This Nordic Games published title, then, is essentially a return to the old days of first person shooting bringing us back to a time when action games didn't skimp on exploration and puzzles. The game even offers you some additional control over the challenge right out of the gate, proposing both the standard difficulty setting for combat as well as an option to adjust puzzle difficulty. Between swift death at the hand of deadly traps or the cracking open of ancient passageways via object manipulation, they've certainly delivered on the adventure portion of this action-adventure. Similar to Uncharted, the notebook of your great grandfather is always at hand to offer clues, but you'll still spend a bit of time digging for a solution yourself while employing a bit of trial and error. There are even puzzles designed to test your dexterity by asking the player to hit a number of targets appearing in rapid succession in order to disarm traps. Of course, your weapons will serve as more than a puzzle solving device as you engage your enemies, some of them even being undead.
Area 51: forbidden dead zone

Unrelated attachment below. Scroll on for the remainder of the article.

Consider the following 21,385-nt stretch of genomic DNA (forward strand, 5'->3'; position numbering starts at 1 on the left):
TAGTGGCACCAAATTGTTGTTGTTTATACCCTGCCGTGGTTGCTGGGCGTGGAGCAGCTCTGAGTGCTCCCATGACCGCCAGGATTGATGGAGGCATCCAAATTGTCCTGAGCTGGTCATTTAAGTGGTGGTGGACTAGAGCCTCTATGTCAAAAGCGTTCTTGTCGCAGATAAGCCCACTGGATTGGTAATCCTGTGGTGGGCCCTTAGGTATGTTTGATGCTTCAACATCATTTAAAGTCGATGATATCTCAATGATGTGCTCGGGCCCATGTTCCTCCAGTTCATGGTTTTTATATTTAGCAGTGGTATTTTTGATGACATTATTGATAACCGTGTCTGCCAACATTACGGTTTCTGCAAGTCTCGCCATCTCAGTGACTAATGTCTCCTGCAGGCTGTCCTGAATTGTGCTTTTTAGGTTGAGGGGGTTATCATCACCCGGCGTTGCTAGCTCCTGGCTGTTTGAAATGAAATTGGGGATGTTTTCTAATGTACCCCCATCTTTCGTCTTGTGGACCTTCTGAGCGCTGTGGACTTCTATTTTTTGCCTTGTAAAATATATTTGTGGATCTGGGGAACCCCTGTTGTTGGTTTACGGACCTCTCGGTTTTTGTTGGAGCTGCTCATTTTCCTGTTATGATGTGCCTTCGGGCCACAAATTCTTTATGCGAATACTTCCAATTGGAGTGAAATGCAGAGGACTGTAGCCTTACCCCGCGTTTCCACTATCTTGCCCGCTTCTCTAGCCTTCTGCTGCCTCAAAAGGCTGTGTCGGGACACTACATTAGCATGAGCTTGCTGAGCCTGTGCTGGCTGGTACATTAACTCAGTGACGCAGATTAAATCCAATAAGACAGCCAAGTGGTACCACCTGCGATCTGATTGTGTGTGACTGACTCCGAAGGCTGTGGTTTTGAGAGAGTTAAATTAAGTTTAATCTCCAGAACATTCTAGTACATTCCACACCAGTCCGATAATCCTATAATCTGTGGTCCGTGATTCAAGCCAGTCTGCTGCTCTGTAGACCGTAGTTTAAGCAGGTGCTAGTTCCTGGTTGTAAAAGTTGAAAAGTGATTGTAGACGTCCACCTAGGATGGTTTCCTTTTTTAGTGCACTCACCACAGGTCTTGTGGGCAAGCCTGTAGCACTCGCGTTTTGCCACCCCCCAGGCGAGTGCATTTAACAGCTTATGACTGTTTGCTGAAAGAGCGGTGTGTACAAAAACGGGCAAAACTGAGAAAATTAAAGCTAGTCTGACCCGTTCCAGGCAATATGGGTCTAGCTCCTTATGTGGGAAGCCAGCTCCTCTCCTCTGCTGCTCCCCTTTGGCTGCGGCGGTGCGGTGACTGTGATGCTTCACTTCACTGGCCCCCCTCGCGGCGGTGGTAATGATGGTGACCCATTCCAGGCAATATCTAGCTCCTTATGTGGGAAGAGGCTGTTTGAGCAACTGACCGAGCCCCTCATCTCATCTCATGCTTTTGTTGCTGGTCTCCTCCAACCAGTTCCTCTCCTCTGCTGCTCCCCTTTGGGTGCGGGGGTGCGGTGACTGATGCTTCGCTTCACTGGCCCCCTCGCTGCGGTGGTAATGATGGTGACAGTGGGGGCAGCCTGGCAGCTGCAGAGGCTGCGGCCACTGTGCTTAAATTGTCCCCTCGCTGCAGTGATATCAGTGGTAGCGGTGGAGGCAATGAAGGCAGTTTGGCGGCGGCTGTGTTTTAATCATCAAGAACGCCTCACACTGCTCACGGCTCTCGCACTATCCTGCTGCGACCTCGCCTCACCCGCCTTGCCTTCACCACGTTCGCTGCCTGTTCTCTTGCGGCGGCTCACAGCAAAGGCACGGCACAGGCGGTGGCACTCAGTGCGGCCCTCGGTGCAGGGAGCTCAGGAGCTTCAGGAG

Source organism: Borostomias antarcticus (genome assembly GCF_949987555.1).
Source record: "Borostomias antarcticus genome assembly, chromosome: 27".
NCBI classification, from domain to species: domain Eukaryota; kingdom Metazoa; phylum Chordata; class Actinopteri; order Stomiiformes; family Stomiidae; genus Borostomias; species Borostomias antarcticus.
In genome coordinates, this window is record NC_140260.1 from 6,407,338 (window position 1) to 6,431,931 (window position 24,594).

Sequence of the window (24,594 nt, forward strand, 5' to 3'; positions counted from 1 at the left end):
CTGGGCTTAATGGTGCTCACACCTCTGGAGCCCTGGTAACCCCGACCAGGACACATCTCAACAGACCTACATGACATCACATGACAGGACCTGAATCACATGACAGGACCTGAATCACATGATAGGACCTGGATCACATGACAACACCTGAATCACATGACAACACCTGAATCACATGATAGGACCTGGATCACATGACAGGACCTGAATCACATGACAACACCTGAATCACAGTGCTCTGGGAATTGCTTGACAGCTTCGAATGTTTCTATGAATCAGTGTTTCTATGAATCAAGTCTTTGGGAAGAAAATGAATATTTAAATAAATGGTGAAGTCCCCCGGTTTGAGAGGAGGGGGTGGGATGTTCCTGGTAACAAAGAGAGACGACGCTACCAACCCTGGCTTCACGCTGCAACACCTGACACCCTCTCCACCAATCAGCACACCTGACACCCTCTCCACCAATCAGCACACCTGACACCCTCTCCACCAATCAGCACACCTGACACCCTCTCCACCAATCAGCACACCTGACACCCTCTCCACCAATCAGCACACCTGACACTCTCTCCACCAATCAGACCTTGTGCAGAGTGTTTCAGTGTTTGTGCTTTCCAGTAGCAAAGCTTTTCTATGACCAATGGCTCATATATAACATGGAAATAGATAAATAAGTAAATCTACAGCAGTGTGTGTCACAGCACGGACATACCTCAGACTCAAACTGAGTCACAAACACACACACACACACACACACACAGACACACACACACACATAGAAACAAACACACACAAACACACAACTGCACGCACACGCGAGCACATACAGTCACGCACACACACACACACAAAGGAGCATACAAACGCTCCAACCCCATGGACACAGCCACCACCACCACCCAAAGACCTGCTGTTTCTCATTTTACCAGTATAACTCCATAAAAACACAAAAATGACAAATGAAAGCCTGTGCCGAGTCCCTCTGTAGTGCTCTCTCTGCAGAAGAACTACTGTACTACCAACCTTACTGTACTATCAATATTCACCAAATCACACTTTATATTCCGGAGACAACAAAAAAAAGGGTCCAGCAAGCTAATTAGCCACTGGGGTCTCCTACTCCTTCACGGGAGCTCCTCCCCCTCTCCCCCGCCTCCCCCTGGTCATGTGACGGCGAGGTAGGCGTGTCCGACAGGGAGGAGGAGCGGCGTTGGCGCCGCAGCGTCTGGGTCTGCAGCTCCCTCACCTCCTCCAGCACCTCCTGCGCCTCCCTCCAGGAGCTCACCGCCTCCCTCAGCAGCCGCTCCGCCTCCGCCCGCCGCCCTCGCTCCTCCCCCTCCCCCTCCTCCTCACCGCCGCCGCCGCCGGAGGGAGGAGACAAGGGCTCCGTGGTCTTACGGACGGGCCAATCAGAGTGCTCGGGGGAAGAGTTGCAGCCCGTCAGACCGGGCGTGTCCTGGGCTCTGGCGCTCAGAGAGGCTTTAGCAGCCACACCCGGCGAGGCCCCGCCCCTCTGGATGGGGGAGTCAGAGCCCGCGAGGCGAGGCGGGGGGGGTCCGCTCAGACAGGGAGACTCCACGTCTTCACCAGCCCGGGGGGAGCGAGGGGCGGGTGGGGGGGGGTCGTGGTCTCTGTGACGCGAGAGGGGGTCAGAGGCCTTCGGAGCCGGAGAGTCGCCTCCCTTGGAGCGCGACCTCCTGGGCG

Unfortunately, combat highlights one of the key problems we have with The Farm 51's first title; playability with a gamepad. Of course, we need not be reminded that, when it comes to playing FPS on the PC, keyboard and mouse reign supreme, especially considering the classic gameplay onhand. If you've opted for the comfy couch instead of the ultra-comfy elite leather chair PC experience, however, it's difficult to avoid pulling out a controller. The most notable fault lies in the twitchy analog movement, which never feels quite natural, alongside aiming, which is overly difficult. Both problems suggest that the game was not properly tuned for a controller. You can play with the sensitivity settings all you like, but no combination manages to feel quite right. When engaged in combat it's certainly possible to fumble your way through an encounter but it's quite another story when you're tasked with hitting three small targets within a short time limit. At these points, we were often left with no other choice but to revert back to mouse and keyboard in order to proceed. An analog to this situation, if you will, is the feel of playing Half-Life 2 with a pad, but worse. With the game being released on Xbox 360 as well we have some concerns over the playability of the console version.